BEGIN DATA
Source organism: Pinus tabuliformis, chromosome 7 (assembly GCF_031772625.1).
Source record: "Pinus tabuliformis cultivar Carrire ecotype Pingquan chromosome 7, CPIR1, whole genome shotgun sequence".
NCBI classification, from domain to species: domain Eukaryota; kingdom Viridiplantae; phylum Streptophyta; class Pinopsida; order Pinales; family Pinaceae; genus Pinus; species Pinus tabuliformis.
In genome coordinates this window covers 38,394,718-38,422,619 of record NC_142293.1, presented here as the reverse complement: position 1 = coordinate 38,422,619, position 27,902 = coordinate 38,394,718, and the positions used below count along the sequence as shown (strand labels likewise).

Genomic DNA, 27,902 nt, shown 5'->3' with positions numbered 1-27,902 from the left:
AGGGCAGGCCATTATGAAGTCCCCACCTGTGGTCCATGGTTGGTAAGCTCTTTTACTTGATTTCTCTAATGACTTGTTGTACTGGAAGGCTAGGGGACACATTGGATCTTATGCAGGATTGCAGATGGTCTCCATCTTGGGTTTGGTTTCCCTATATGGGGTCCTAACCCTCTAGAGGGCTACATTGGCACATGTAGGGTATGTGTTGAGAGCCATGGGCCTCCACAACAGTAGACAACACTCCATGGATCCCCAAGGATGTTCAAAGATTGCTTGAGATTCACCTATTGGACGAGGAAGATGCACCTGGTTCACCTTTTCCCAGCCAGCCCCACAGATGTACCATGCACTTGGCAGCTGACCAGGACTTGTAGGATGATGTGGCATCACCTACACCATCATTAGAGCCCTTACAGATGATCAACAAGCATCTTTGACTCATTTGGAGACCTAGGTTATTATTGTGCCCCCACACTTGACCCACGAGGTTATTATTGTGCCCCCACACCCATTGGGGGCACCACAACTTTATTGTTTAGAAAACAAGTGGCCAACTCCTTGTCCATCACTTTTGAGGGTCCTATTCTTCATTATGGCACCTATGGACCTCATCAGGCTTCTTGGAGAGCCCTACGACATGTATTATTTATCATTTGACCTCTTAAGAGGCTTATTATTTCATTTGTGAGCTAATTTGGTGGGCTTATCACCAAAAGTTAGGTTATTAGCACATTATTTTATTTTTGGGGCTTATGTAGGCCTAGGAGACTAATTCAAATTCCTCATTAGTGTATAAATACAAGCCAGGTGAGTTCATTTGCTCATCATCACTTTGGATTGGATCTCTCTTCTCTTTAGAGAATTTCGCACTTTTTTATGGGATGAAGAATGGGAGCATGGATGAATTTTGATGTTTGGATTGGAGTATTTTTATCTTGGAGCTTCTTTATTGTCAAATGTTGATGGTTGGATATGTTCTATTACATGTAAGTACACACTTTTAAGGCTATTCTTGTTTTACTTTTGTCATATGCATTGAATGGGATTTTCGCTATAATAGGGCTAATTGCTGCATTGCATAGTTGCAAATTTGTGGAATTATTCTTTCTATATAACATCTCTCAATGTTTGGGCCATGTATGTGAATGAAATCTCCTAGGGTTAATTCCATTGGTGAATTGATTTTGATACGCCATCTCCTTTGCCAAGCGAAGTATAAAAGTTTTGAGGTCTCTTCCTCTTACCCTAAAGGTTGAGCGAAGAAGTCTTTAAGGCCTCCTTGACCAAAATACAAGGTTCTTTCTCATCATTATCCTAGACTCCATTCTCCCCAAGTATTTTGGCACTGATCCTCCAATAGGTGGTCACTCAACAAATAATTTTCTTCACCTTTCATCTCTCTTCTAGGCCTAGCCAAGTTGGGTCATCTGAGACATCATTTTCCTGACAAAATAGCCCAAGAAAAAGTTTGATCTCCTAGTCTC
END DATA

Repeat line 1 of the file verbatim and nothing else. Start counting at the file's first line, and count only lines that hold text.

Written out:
Source organism: Pinus tabuliformis, chromosome 7 (assembly GCF_031772625.1).